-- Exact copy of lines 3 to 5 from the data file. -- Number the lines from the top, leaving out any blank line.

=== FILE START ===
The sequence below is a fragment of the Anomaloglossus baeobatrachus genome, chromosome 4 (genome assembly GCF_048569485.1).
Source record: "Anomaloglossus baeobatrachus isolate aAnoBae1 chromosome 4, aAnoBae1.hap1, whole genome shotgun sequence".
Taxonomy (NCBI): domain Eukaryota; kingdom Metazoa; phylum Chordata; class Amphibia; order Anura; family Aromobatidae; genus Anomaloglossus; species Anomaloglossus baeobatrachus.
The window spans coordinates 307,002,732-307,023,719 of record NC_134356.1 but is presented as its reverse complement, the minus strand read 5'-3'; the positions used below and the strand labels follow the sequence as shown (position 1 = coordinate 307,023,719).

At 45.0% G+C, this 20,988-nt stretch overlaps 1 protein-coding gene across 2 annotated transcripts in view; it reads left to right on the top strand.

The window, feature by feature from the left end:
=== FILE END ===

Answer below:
Taxonomy (NCBI): domain Eukaryota; kingdom Metazoa; phylum Chordata; class Amphibia; order Anura; family Aromobatidae; genus Anomaloglossus; species Anomaloglossus baeobatrachus.
The window spans coordinates 307,002,732-307,023,719 of record NC_134356.1 but is presented as its reverse complement, the minus strand read 5'-3'; the positions used below and the strand labels follow the sequence as shown (position 1 = coordinate 307,023,719).

At 45.0% G+C, this 20,988-nt stretch overlaps 1 protein-coding gene across 2 annotated transcripts in view; it reads left to right on the top strand.